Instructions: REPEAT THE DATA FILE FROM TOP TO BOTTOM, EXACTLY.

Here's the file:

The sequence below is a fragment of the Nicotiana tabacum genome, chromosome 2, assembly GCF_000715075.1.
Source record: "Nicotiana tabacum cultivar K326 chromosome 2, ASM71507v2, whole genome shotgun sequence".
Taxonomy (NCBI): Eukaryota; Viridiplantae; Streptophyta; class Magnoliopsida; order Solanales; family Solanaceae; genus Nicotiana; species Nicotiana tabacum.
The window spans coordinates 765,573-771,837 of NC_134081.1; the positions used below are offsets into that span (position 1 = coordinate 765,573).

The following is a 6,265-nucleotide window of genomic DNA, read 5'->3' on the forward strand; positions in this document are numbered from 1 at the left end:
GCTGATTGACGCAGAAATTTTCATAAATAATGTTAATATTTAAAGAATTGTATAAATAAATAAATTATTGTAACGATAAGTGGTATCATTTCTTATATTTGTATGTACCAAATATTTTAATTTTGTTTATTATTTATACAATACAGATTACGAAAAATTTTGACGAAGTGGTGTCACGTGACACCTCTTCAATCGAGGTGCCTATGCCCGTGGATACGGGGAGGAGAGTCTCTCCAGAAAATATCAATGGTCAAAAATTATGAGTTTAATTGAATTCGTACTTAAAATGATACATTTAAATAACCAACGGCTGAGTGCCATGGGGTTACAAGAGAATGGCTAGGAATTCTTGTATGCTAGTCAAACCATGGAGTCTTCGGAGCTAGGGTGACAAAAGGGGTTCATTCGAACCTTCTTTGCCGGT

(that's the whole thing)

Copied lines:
The sequence below is a fragment of the Nicotiana tabacum genome, chromosome 2, assembly GCF_000715075.1.
Source record: "Nicotiana tabacum cultivar K326 chromosome 2, ASM71507v2, whole genome shotgun sequence".
Taxonomy (NCBI): Eukaryota; Viridiplantae; Streptophyta; class Magnoliopsida; order Solanales; family Solanaceae; genus Nicotiana; species Nicotiana tabacum.
The window spans coordinates 765,573-771,837 of NC_134081.1; the positions used below are offsets into that span (position 1 = coordinate 765,573).

The following is a 6,265-nucleotide window of genomic DNA, read 5'->3' on the forward strand; positions in this document are numbered from 1 at the left end:
GCTGATTGACGCAGAAATTTTCATAAATAATGTTAATATTTAAAGAATTGTATAAATAAATAAATTATTGTAACGATAAGTGGTATCATTTCTTATATTTGTATGTACCAAATATTTTAATTTTGTTTATTATTTATACAATACAGATTACGAAAAATTTTGACGAAGTGGTGTCACGTGACACCTCTTCAATCGAGGTGCCTATGCCCGTGGATACGGGGAGGAGAGTCTCTCCAGAAAATATCAATGGTCAAAAATTATGAGTTTAATTGAATTCGTACTTAAAATGATACATTTAAATAACCAACGGCTGAGTGCCATGGGGTTACAAGAGAATGGCTAGGAATTCTTGTATGCTAGTCAAACCATGGAGTCTTCGGAGCTAGGGTGACAAAAGGGGTTCATTCGAACCTTCTTTGCCGGT